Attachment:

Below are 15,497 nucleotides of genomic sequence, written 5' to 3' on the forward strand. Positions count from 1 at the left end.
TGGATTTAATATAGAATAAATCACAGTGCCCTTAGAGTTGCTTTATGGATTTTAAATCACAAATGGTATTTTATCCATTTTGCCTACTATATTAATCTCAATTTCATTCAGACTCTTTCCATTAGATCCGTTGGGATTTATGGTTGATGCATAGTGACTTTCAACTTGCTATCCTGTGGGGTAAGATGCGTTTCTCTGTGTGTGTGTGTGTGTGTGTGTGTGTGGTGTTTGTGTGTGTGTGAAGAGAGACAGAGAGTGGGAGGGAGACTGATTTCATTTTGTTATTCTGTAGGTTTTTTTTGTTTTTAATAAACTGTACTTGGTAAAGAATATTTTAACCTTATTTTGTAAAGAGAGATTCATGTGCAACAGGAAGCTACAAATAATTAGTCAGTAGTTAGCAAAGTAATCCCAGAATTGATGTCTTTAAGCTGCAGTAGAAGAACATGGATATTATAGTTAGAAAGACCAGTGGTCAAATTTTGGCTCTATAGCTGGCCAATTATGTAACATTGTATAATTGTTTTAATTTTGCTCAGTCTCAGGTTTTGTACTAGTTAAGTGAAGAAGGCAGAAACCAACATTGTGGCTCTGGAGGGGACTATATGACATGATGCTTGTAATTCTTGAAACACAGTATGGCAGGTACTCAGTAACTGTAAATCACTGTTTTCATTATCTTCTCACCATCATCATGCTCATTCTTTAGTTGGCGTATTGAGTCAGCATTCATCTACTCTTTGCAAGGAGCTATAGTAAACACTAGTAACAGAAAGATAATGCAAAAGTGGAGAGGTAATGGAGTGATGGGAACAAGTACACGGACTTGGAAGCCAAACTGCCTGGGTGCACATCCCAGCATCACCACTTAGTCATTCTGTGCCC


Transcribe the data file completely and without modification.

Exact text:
Below are 15,497 nucleotides of genomic sequence, written 5' to 3' on the forward strand. Positions count from 1 at the left end.
TGGATTTAATATAGAATAAATCACAGTGCCCTTAGAGTTGCTTTATGGATTTTAAATCACAAATGGTATTTTATCCATTTTGCCTACTATATTAATCTCAATTTCATTCAGACTCTTTCCATTAGATCCGTTGGGATTTATGGTTGATGCATAGTGACTTTCAACTTGCTATCCTGTGGGGTAAGATGCGTTTCTCTGTGTGTGTGTGTGTGTGTGTGTGTGTGGTGTTTGTGTGTGTGTGAAGAGAGACAGAGAGTGGGAGGGAGACTGATTTCATTTTGTTATTCTGTAGGTTTTTTTTGTTTTTAATAAACTGTACTTGGTAAAGAATATTTTAACCTTATTTTGTAAAGAGAGATTCATGTGCAACAGGAAGCTACAAATAATTAGTCAGTAGTTAGCAAAGTAATCCCAGAATTGATGTCTTTAAGCTGCAGTAGAAGAACATGGATATTATAGTTAGAAAGACCAGTGGTCAAATTTTGGCTCTATAGCTGGCCAATTATGTAACATTGTATAATTGTTTTAATTTTGCTCAGTCTCAGGTTTTGTACTAGTTAAGTGAAGAAGGCAGAAACCAACATTGTGGCTCTGGAGGGGACTATATGACATGATGCTTGTAATTCTTGAAACACAGTATGGCAGGTACTCAGTAACTGTAAATCACTGTTTTCATTATCTTCTCACCATCATCATGCTCATTCTTTAGTTGGCGTATTGAGTCAGCATTCATCTACTCTTTGCAAGGAGCTATAGTAAACACTAGTAACAGAAAGATAATGCAAAAGTGGAGAGGTAATGGAGTGATGGGAACAAGTACACGGACTTGGAAGCCAAACTGCCTGGGTGCACATCCCAGCATCACCACTTAGTCATTCTGTGCCC